Logic for Learning: Learning Comprehensible Theories from Structured Data


ISSN: 0368-492X

Article publication date: 1 September 2004




Andrew, A.M. (2004), "Logic for Learning: Learning Comprehensible Theories from Structured Data", Kybernetes, Vol. 33 No. 8, pp. 1333-1335. https://doi.org/10.1108/03684920410545324



Emerald Group Publishing Limited

Copyright © 2004, Emerald Group Publishing Limited

As the author says in his Preface, this book is concerned with the rich and fruitful interplay between the fields of computational logic and machine learning, and the intended audience is senior undergraduates, graduate students, and researchers in either of these fields. He goes on to say that the treatment is meant to be self‐contained, and therefore accessible to specialists in computational logic without previous knowledge of machine learning, and similarly to specialists in machine learning with no previous knowledge of computational logic.

The description is slightly misleading since only one kind of machine learning is treated in any detail, namely that based on logic. Some other kinds are mentioned in the first chapter, including reinforcement learning, neural nets, and genetic algorithms, but apart from a brief reference at one point to use of a genetic algorithm in conjunction with a logic approach, none of them is mentioned again. The approach of the book is essentially that treated in the AI literature as Inductive Logic Programming.

I think it is also a fair comment, though I may be excusing my own ineptitude, to say that the author has underestimated the difficulty of his specialty and that the book is not readily accessible to someone meeting computational logic for the first time. It introduces a higher‐order version which allows functions to have other functions as arguments. The coverage of the logic theory is not claimed to be exhaustive, but to focus on what is applicable to machine learning, and within this a “shortest path” is offered for readers who want to focus even more strongly on applications. The presentation is dauntingly formal, with definitions and propositions to be digested long before their relevance becomes apparent. Though again the observation must be relative to my own comprehension, I think more could have been done to smooth the path of the reader with interspersed plain‐text guidance, in addition to the useful and chatty sections that are provided at intervals.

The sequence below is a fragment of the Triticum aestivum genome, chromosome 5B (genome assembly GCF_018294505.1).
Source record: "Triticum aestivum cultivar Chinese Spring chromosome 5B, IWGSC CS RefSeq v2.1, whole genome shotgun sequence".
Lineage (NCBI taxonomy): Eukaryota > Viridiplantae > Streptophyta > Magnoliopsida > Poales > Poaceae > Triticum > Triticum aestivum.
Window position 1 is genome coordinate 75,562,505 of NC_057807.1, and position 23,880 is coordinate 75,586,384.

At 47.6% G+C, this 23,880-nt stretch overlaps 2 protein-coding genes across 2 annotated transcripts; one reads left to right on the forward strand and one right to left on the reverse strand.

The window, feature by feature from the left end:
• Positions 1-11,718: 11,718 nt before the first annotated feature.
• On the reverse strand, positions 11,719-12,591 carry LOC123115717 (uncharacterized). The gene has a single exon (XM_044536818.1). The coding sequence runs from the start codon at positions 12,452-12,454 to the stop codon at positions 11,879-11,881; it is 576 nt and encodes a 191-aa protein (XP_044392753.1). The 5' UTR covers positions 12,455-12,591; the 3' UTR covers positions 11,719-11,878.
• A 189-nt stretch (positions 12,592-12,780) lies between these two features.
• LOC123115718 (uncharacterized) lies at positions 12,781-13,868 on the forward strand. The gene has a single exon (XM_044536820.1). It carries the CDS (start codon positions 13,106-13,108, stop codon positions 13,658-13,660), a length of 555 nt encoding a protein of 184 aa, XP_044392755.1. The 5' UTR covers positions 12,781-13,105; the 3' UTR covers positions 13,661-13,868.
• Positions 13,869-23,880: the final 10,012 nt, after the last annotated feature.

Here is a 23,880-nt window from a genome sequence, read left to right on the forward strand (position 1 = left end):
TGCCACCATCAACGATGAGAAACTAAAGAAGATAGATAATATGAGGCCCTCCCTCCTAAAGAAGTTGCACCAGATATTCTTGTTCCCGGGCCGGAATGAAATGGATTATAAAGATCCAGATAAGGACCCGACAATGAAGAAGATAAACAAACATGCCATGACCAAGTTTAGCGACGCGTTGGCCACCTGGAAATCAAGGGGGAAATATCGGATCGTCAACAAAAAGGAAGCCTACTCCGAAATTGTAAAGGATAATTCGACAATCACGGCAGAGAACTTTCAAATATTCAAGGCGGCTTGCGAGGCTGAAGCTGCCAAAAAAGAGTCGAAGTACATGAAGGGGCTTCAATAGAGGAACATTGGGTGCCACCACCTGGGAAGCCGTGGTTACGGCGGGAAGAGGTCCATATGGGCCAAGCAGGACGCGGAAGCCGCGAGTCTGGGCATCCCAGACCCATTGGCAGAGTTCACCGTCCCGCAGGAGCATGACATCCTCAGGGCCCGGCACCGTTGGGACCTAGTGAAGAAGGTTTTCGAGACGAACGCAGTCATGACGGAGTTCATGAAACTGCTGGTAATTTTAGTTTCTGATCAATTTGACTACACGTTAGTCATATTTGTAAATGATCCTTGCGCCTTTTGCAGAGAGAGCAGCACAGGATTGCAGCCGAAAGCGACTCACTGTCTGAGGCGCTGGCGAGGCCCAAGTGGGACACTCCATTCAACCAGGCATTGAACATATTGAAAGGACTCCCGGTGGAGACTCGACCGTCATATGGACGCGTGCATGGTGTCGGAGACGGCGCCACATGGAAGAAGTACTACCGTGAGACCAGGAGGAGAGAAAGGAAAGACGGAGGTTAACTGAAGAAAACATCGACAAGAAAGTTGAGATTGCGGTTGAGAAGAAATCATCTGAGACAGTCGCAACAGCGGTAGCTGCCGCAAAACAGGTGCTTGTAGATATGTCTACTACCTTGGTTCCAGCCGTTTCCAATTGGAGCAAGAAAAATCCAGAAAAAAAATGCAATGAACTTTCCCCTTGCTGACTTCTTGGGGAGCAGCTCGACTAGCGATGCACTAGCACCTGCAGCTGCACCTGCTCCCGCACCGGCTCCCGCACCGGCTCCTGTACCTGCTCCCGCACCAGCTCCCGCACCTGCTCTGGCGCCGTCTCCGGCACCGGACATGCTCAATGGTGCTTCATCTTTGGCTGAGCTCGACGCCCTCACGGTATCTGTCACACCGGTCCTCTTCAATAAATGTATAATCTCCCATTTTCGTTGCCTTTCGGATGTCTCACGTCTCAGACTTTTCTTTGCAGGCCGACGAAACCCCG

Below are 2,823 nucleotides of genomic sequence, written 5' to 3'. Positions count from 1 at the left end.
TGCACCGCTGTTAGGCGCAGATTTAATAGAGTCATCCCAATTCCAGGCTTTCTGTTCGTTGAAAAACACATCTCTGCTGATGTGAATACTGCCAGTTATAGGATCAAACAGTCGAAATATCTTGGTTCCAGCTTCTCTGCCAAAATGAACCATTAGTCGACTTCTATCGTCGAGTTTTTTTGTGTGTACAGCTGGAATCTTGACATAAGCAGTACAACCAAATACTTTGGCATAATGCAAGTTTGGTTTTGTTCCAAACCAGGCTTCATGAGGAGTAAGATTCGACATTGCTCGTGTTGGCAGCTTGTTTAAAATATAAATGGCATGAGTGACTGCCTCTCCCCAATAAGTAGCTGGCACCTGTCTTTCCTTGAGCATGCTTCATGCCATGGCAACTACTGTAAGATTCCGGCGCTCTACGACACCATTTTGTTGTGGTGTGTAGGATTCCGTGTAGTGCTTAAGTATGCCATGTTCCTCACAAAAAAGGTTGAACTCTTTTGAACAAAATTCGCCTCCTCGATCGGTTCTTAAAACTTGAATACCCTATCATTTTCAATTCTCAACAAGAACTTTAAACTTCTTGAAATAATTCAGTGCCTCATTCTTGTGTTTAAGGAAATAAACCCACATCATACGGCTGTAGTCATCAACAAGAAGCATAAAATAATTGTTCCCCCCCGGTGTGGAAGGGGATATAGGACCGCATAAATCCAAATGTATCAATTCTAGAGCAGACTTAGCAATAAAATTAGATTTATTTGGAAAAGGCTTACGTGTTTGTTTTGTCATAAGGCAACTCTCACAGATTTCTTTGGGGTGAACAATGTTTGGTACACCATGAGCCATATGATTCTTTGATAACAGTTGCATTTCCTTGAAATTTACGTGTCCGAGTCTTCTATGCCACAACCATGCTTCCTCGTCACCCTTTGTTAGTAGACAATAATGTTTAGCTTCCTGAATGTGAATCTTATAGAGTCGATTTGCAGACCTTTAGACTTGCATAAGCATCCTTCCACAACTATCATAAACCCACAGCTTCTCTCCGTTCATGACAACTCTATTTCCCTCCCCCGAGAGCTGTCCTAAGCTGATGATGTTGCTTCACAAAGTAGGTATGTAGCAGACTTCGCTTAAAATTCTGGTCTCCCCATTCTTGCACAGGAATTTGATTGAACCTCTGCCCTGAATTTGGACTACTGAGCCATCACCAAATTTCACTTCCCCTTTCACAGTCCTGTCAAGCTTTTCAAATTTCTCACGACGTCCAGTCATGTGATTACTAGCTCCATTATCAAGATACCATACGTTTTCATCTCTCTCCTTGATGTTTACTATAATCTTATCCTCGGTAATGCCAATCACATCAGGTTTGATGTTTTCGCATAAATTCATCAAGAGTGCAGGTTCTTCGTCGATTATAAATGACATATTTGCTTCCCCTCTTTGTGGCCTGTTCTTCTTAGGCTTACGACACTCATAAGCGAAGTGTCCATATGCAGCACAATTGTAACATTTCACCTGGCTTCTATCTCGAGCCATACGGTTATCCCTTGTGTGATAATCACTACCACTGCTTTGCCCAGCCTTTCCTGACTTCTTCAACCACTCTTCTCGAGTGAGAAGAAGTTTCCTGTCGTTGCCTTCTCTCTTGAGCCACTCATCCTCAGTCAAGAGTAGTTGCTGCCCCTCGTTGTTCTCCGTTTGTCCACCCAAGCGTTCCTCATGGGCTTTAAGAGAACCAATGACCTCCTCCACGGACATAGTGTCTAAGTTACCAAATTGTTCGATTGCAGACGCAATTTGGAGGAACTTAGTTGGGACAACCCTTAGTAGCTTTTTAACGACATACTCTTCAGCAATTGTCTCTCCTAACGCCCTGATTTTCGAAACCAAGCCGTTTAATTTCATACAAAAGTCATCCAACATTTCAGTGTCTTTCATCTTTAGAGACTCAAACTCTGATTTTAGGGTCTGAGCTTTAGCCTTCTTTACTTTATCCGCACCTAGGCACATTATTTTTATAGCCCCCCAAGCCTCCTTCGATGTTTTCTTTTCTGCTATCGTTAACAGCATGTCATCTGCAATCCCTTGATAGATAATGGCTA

However, for the reader who perseveres or who has previous acquaintance with advanced formal logic, there is clearly a great deal of valuable material here. As the second part of the title indicates, the aim is to derive theories from structured data, with particular though not exclusive interest in constructs that are comprehensible to a user. The data constitutes a training set that may contain hundreds or thousands of examples, or even, when the term “data mining” is used, some millions. The interest is in “supervised learning” where each example is accompanied by an indication of a value. For a classification task the value would normally be Boolean, and for tasks having the nature of regression it would be numerical. Methods are developed depending on metrics between the individuals in a training set, and on the related idea of kernels, and the procedure of predicate rewriting features largely.

The methods developed are the basis of a learning system called Alkemy that can be downloaded free, as a C++ program, from a Web site associated with the book, and a graphical user interface is also available for free download. The author recommends that readers obtain the Alkemy system and use it to get first‐hand experience.

There are finally examples of the use of Alkemy, and although the author says these have been kept simple for purposes of demonstration, three of them are certainly very impressive. The treatment places great emphasis throughout on data types, and the specifications in training sets acceptable to Alkemy can contain data in many forms, including details of links in structural chemical formulas, and numerical magnitudes as “real” numbers. There is an important field of application to biology and medicine, where the training set can be a list of drugs or other substances of known composition, with an indication for each of whether or not it produces some specific effect. In one example the effect is mutagenesis and the system produces the comprehensible answer: “A molecule is mutagenic if and only if it does not have an atom of type 1 and charge greater than or equal to 0.290, nor an atom of type 50.”

In two other examples referring to molecules the results are a good deal more complex and it is difficult to imagine that they would ever have been derived by purely manual inspection. One example refers to the conditions under which a substance has the smell of musk, and for this physical distances within the molecule have to be taken into consideration.

The book undoubtedly introduces and develops a very powerful technique.

The emphasis on structured data suggests there ought to be a connection with the reconstructability analysis developed by George Klir and colleagues (Klir and Elias, 2002), though no connection is suggested in the book. Applications of reconstructability analysis tend to be statistical in character, whereas the logic approach assumes everything to be “crisp” but there might be some possibility of usefully combining the two.


Klir, G.J. and Elias, D. (2002), Architecture of Systems Problem Solving, 2nd ed., Kluwer/Plenum, New York, NY.

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